Basically I guess, is there some perfect market that could ever be reached?
  6. Wont all these algo bots just cannibalize eachother? I dont know, my simple mind thinks the cost associated with building and maintaining these algo's will have ever increasing diminishing returns as they take up most of the volume. You'll then have teams that try to reverse engineer the programs and game them in effect you'll just have completely random market behavior. At the peak of the use of algorithmic trading you'll have extremely low volatility at worst but it should eventually pick back up as a lot of these programs are washed out due to costs not being worth it. Thats my theory. Just another market cycle.
  7. That's an interesting point. algos can come in an infinite variety, so two algos trade against each other and they can both be winners according to their own exposure to the market, it is not a zero sum game. Modelling and predicting reality inevitably creates a feedback loop and thus in some very complicated way you change the thing you are predicting so that you are always chasing your tail the whole time. Not to say you aren't making money while chasing it. At least that is my hope, and belief that it will remain so...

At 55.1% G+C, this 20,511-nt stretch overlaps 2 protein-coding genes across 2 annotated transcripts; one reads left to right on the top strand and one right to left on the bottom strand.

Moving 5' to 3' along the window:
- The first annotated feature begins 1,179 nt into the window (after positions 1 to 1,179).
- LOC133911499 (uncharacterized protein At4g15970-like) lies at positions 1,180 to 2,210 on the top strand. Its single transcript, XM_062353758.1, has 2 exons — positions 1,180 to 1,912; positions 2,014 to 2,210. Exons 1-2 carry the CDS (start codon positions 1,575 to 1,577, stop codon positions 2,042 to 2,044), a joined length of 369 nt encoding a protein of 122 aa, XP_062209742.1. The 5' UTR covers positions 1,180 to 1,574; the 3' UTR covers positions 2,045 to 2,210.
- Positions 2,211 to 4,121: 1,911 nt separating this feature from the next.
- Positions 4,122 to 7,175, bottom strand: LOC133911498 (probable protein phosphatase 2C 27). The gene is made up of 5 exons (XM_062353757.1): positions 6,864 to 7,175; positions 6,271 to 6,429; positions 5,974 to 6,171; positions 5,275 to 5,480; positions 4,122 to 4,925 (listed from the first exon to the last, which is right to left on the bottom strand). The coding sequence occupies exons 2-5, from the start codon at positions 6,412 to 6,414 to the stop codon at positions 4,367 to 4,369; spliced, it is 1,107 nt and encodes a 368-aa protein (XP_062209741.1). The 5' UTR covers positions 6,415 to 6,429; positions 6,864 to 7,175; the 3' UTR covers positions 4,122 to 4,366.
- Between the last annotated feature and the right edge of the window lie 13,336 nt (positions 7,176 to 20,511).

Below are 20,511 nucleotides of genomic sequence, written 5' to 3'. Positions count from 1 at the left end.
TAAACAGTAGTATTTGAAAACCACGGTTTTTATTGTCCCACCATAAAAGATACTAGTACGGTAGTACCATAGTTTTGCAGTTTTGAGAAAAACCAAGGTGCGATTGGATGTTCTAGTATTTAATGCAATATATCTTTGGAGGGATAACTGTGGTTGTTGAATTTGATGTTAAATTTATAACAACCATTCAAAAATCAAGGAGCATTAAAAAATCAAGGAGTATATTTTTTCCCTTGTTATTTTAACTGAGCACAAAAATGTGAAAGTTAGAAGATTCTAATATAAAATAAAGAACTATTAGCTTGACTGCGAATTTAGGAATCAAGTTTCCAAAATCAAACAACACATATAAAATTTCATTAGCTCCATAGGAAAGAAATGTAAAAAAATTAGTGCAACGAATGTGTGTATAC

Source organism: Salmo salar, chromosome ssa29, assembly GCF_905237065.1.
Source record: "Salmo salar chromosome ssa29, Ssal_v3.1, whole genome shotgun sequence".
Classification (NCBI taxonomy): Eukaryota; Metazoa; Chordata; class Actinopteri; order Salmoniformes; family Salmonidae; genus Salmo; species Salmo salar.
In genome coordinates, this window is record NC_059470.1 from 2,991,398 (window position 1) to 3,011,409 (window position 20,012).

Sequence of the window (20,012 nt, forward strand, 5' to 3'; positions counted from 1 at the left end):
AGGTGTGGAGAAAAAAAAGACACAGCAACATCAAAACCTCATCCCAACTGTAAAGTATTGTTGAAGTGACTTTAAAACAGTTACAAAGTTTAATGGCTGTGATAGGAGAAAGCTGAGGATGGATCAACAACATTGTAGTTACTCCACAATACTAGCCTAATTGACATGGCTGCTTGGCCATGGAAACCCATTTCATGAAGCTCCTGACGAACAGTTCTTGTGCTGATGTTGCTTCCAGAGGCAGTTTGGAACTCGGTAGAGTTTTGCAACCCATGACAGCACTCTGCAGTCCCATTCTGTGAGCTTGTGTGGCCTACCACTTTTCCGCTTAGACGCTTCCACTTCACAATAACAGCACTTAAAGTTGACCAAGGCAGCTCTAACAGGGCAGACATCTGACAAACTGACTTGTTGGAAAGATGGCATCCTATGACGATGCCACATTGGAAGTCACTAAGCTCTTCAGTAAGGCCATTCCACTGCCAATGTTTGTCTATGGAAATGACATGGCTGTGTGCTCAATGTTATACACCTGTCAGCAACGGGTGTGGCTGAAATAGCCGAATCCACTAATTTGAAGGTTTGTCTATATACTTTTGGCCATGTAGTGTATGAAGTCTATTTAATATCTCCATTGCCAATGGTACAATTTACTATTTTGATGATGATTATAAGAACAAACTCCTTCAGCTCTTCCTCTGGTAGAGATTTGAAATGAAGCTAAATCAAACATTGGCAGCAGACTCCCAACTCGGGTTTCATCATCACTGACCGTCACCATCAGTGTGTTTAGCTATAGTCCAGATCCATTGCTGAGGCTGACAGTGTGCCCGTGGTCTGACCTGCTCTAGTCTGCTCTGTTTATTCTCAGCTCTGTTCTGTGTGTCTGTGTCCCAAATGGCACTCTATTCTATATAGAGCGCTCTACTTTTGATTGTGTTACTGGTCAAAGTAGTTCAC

I have no way to prove it, but I believe that algorithms/models trading against each other will actually create higher level patterns that bots/algos will trade on, which will create more pattern.. for an indefinite amount of time.

    Also, your comment about costs etc, I think that is true, I dunno if huge investment banks care about the costs of the investment they'd have to make to just chase pennies all day. That also gives me a hope that I am in a niche area.